The recorded music market in Sub-Saharan Africa (SSA) grew by 34.7% in 2022 according to IFPI, the organisation that represents the recorded music industry worldwide. Figures released today in IFPI’s Global Music Report confirm SSA to be the fastest-growing region in 2022. Growth was driven largely by a significant boost to revenues in SSA’s largest market, South Africa, which saw growth of 31.4%.
Commenting on developments in the region, IFPI’s SSA Regional Director Angela Ndambuki said: “It continues to be a very exciting time for music in Sub-Saharan Africa. In an incredibly nuanced market with lots of different cultures and music scenes, we can see how the proactive presence and investment of record companies here is driving the development of healthy music markets, creating opportunities for local artists and fostering local cultures. It’s particularly important that we continue to work with governments across the region to ensure we have the right policies in place for a thriving recording industry.”
The Global Music Report explores the work that record companies are doing to drive global growth and enhance and expand opportunities for artists around the world. It focuses on the important of having local teams and expertise on the ground in different music markets – people who understand how to support artists and cultures within their own country, and how to build their success globally.
Commenting on the release of the Global Music Report, IFPI Chief Executive Frances Moore, said: “This year’s report tells the continued story of record companies’ commitment to their core mission – working with artists to help them achieve their greatest creative and commercial potential over the course of a career. That requires an artist-label partnership that constantly evolves and innovates so that it can capitalise on opportunities in more business areas and more parts of the world.”
“Record companies’ investment and innovation has helped make music even more globally interconnected than ever, building out local teams around the world, and working with artists from a growing variety of music scenes. This is driving music’s development whilst enabling fans to seize the expanding opportunities to embrace and celebrate their own local artists and culture. However, as the opportunities for music continue to expand, so too do the areas in which record companies must work to ensure that the value of the music artists are creating is recognised and returned. This challenge is becoming increasingly complex as a greater number of actors seek to benefit from music whilst playing no part in investing in and developing it.”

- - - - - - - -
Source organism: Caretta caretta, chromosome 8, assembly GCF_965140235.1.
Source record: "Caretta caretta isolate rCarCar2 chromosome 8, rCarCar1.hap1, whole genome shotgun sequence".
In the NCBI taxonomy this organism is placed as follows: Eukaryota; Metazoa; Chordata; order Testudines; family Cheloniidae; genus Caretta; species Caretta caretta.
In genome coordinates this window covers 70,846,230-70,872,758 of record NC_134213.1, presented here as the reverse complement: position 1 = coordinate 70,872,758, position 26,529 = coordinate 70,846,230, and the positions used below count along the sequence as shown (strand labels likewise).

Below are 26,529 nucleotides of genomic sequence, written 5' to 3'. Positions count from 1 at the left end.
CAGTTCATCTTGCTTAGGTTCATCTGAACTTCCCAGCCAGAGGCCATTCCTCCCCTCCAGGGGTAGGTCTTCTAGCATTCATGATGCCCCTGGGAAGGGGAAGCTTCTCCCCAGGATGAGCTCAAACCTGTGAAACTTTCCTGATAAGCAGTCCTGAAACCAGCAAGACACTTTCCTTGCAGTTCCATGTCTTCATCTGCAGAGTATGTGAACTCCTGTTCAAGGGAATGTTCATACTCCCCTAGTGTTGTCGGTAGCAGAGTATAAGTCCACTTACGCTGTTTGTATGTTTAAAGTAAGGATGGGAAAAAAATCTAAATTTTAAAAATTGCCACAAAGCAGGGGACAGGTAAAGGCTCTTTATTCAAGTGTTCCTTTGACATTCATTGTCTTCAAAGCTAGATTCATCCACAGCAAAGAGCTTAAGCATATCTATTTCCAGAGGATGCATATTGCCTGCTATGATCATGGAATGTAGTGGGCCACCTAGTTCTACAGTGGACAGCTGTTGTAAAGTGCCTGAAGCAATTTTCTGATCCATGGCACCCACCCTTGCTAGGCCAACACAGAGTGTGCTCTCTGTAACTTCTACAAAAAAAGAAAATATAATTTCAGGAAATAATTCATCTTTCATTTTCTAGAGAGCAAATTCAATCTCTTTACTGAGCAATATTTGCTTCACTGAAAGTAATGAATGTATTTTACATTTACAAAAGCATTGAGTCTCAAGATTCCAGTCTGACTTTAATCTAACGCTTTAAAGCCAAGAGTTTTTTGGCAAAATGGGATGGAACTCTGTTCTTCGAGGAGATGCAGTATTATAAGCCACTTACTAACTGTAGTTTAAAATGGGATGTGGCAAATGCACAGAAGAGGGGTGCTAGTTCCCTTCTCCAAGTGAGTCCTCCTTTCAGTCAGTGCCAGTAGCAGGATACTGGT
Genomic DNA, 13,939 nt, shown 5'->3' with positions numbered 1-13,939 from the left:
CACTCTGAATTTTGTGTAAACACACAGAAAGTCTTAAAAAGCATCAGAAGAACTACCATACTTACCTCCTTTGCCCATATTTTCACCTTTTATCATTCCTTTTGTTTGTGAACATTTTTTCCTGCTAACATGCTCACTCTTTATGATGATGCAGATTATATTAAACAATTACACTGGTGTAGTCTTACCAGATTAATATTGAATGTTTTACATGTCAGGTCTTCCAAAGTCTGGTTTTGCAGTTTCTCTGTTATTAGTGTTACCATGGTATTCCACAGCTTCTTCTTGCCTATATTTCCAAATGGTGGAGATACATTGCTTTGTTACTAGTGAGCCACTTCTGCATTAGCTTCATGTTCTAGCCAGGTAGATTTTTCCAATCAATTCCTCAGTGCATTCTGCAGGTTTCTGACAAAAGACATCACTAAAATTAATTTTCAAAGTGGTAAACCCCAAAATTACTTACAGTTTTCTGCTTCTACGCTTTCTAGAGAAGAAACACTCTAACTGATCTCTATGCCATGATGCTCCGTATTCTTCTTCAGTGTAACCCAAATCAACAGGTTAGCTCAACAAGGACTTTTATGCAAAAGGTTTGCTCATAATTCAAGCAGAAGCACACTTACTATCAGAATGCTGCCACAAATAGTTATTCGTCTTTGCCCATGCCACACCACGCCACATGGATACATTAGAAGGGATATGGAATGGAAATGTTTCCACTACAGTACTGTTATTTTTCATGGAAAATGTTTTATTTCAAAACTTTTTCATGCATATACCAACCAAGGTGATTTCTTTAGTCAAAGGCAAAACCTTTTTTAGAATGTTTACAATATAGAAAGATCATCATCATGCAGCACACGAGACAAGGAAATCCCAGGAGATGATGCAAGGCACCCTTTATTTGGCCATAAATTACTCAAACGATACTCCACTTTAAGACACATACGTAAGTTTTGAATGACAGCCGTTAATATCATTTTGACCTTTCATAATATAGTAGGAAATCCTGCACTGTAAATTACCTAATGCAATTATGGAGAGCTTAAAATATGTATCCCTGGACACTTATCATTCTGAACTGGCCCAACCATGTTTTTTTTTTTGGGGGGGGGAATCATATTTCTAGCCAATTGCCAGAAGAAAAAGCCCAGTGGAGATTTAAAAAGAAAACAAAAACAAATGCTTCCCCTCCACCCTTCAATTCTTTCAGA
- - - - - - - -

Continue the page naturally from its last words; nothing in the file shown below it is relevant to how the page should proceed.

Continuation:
Growth in the other world regions:
Recorded music revenues grew in every region around the world in 2022:
Asia grew by 15.4% with its largest market, Japan, seeing growth of 5.4% whilst the second largest market, China, grew by more than 20% (28.4%), becoming a global top five market for the first time. In a continuing trend, Asia also accounted for almost half of global physical revenues (49.8%).
Australasia experienced growth of 8.1%, an increase on the prior year’s growth rate of +4.7%. Australia (+8.1%) remained a top 10 market globally and New Zealand saw a rise in streaming revenues push the overall market to growth of 8.0%.
Revenues in Europe, the second-largest recorded music region in the world, grew by 7.5%, with the region’s three biggest markets all posting gains: UK (+5.4%), Germany (+2.2%) and France (+7.7%).
Latin America saw gains of 25.9%, maintaining more than 10 years of regional increases. Every market in the region posted double-digit growth.
Middle East and North Africa – previously the fastest growing market in 2021, MENA had third highest growth rate in 2022, seeing increase of 23.8%, and representing the highest share for streaming of any region globally (95.5%).
The USA & Canada region – the world’s largest in revenue terms – grew by 5.0% in 2022; The world’s single biggest market, the USA, grew by 4.8% a – exceeding US$10 billion for the first time – and Canadian recorded music revenues increased by 8.1%.